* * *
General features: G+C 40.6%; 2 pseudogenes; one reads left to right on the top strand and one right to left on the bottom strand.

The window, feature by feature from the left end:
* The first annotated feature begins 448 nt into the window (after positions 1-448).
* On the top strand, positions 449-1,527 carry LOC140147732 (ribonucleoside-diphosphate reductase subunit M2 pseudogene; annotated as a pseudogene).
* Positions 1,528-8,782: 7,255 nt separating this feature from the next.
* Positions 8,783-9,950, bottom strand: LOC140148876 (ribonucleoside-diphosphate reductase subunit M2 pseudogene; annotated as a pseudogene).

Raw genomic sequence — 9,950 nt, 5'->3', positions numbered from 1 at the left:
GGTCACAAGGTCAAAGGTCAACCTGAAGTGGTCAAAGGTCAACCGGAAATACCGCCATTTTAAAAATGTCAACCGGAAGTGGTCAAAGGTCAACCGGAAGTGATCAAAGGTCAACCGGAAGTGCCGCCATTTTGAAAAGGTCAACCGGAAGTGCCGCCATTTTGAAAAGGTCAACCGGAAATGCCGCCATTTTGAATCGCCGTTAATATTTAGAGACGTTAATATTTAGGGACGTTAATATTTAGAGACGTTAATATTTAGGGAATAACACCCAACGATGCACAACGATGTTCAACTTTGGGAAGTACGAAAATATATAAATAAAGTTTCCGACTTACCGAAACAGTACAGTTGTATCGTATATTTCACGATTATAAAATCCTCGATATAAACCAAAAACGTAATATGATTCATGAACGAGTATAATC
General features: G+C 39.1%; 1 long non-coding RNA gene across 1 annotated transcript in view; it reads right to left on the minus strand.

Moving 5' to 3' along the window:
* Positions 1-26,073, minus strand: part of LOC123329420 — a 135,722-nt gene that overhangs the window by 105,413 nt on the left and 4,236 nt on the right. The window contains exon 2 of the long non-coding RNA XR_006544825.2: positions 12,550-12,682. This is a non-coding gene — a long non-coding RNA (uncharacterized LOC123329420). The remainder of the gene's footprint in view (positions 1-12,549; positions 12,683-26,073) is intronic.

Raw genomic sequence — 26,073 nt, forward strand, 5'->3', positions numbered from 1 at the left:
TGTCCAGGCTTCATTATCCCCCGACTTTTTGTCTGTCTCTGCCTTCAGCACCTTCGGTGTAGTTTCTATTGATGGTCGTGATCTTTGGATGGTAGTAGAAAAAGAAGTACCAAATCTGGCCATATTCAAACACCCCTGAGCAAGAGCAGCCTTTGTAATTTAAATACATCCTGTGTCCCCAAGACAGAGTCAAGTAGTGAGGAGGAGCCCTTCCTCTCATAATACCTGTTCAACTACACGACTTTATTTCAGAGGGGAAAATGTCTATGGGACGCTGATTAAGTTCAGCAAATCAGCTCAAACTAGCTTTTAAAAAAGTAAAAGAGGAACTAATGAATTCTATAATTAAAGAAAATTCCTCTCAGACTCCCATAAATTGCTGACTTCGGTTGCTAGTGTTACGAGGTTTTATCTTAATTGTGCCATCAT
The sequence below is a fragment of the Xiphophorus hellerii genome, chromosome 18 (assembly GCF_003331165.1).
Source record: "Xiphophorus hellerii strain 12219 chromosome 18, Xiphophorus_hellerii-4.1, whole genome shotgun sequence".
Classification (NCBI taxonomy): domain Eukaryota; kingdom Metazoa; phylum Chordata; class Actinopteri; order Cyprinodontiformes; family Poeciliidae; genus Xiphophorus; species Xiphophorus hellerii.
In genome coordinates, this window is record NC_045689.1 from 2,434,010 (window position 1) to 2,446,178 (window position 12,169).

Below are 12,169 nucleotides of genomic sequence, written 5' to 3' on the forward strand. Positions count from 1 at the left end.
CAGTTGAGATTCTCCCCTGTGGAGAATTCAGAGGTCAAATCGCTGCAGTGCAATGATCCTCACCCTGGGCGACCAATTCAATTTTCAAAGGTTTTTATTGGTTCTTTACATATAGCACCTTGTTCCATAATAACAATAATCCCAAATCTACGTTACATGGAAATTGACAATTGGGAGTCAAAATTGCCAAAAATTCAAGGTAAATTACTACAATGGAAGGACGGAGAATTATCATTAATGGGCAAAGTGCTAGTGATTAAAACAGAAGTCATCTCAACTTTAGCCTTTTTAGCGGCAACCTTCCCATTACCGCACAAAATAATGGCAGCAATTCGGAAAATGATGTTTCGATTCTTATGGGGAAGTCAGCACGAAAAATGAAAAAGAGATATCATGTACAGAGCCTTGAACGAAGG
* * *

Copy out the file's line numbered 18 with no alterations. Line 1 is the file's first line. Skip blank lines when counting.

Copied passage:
Below are 12,169 nucleotides of genomic sequence, written 5' to 3' on the forward strand. Positions count from 1 at the left end.